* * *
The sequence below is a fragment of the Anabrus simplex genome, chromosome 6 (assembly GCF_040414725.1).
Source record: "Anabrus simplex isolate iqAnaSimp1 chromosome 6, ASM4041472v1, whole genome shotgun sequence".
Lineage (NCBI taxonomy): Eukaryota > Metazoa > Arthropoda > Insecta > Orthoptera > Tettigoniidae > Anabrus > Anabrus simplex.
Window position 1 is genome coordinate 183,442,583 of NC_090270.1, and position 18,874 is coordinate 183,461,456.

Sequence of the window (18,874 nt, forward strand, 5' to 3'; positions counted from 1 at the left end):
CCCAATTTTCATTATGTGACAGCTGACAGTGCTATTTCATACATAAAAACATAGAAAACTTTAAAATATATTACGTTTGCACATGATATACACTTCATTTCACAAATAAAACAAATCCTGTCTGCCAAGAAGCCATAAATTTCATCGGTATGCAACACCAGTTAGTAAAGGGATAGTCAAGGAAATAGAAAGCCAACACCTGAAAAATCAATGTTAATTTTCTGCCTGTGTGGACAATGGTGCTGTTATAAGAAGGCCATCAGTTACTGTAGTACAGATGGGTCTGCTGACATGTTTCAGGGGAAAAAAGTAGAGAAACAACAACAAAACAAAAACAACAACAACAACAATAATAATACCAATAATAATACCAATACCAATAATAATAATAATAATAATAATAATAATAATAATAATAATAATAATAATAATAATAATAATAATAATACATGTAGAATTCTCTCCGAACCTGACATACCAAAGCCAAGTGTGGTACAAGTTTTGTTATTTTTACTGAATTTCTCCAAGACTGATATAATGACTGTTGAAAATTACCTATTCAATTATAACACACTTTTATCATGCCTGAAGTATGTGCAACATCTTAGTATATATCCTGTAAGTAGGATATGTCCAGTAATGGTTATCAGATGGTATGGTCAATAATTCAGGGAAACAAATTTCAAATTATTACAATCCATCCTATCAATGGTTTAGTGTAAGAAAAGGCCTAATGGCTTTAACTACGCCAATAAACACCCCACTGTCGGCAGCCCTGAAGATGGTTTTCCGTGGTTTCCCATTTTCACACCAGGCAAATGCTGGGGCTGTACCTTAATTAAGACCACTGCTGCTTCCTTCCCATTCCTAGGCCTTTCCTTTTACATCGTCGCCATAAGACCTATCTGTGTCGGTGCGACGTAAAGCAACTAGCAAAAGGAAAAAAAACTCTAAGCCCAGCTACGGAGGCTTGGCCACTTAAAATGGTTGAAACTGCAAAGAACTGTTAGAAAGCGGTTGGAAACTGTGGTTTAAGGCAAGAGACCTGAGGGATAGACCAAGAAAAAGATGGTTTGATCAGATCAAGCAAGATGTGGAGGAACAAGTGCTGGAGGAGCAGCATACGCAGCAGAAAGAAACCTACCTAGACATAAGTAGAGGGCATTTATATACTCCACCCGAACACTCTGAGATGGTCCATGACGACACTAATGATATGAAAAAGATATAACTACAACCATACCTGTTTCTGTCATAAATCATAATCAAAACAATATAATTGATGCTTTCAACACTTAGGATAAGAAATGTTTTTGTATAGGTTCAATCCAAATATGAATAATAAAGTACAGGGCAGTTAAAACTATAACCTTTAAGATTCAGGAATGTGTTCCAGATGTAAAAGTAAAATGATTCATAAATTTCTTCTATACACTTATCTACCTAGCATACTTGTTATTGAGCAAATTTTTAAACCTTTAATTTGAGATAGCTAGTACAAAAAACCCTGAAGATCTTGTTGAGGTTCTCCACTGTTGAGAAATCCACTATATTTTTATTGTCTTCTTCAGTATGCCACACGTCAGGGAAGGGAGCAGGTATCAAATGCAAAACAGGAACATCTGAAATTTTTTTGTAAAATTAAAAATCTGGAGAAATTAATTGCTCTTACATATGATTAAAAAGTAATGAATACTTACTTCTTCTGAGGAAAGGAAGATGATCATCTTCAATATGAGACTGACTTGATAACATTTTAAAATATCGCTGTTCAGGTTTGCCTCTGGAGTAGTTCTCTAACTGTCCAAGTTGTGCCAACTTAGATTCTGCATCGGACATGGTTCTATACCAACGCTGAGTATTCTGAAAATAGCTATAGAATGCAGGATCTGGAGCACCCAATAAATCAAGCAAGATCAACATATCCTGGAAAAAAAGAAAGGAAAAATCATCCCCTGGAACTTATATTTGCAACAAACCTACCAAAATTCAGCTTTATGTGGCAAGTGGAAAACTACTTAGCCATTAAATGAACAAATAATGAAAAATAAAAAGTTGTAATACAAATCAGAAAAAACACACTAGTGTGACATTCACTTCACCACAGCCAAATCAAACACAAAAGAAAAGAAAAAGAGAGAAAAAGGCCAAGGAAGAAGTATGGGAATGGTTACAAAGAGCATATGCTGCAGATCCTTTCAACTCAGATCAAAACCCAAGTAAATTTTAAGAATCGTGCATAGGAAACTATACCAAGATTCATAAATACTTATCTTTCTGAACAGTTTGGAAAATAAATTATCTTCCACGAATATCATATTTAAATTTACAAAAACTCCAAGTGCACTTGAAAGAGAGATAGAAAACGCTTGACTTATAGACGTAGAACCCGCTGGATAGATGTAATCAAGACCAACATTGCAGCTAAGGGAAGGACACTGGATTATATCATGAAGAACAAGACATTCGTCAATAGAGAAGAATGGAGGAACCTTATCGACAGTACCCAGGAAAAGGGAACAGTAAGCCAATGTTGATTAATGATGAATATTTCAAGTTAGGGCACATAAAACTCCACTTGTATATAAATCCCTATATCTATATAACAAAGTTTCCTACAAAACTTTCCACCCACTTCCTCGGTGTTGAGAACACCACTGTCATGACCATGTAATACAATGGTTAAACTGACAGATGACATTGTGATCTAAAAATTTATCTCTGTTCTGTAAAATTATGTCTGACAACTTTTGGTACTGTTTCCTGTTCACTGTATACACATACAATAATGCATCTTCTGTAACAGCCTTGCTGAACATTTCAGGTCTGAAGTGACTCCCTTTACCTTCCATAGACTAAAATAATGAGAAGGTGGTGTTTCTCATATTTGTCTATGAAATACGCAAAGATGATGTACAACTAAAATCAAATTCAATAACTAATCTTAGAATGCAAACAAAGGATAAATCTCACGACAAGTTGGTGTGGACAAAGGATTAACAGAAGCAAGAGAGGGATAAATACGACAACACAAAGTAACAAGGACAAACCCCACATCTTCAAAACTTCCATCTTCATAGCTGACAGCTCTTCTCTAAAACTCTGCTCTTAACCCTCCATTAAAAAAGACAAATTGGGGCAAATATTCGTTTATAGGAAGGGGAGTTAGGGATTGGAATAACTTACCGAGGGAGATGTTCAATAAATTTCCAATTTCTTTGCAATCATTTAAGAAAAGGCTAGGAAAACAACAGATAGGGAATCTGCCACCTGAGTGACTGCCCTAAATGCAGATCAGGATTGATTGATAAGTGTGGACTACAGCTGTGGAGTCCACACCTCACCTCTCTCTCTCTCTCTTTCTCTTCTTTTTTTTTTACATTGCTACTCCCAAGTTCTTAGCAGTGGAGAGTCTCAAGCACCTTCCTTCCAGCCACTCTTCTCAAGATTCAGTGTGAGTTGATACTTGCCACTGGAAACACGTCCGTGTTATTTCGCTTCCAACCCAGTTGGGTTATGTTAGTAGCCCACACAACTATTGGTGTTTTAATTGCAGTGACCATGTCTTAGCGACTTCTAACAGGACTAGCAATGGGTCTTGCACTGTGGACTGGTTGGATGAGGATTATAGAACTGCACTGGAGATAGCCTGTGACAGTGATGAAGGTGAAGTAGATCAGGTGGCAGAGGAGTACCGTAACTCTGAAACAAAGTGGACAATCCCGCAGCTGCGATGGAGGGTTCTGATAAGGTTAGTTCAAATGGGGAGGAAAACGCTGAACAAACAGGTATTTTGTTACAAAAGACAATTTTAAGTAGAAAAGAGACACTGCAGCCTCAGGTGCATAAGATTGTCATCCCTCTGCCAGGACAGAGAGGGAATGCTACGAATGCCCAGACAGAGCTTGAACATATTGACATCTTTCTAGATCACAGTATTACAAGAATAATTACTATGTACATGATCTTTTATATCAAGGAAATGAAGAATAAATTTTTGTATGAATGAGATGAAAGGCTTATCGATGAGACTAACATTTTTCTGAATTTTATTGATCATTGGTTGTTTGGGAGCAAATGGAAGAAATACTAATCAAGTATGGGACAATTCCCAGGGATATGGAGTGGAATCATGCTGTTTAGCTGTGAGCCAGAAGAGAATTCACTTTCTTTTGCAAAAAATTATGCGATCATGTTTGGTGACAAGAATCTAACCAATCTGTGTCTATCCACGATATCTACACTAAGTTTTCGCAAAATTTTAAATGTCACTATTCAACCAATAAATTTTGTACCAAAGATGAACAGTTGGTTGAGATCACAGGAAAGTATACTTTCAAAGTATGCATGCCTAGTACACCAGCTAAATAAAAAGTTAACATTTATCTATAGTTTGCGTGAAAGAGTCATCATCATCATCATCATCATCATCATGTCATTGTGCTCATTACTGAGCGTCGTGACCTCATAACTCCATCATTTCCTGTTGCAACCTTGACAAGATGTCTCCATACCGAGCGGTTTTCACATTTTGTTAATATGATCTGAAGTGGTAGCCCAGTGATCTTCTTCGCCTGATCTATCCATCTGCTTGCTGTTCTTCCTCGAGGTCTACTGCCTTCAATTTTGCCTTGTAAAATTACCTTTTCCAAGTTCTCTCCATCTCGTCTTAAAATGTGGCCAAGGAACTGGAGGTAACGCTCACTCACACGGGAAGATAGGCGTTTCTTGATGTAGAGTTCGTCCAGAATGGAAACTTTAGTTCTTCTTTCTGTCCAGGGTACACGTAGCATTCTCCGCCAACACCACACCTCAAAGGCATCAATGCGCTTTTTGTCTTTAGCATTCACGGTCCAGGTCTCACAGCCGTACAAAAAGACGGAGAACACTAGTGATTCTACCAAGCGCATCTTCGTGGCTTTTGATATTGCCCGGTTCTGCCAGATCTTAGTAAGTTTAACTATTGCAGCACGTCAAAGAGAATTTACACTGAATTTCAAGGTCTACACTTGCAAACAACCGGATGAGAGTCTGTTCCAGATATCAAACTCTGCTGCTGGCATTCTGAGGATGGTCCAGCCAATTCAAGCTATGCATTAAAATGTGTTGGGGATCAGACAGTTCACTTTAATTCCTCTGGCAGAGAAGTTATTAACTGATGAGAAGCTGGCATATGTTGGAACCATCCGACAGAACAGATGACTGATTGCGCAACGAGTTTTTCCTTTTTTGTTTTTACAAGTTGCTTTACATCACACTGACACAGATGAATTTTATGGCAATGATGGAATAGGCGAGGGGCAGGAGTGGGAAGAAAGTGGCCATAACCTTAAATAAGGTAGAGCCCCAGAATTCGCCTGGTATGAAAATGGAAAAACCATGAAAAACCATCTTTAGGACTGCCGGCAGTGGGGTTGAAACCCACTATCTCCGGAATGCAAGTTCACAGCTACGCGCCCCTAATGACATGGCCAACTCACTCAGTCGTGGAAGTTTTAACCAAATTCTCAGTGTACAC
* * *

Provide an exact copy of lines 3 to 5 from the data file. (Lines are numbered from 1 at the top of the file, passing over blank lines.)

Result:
Lineage (NCBI taxonomy): Eukaryota > Metazoa > Arthropoda > Insecta > Orthoptera > Tettigoniidae > Anabrus > Anabrus simplex.
Window position 1 is genome coordinate 183,442,583 of NC_090270.1, and position 18,874 is coordinate 183,461,456.

Sequence of the window (18,874 nt, forward strand, 5' to 3'; positions counted from 1 at the left end):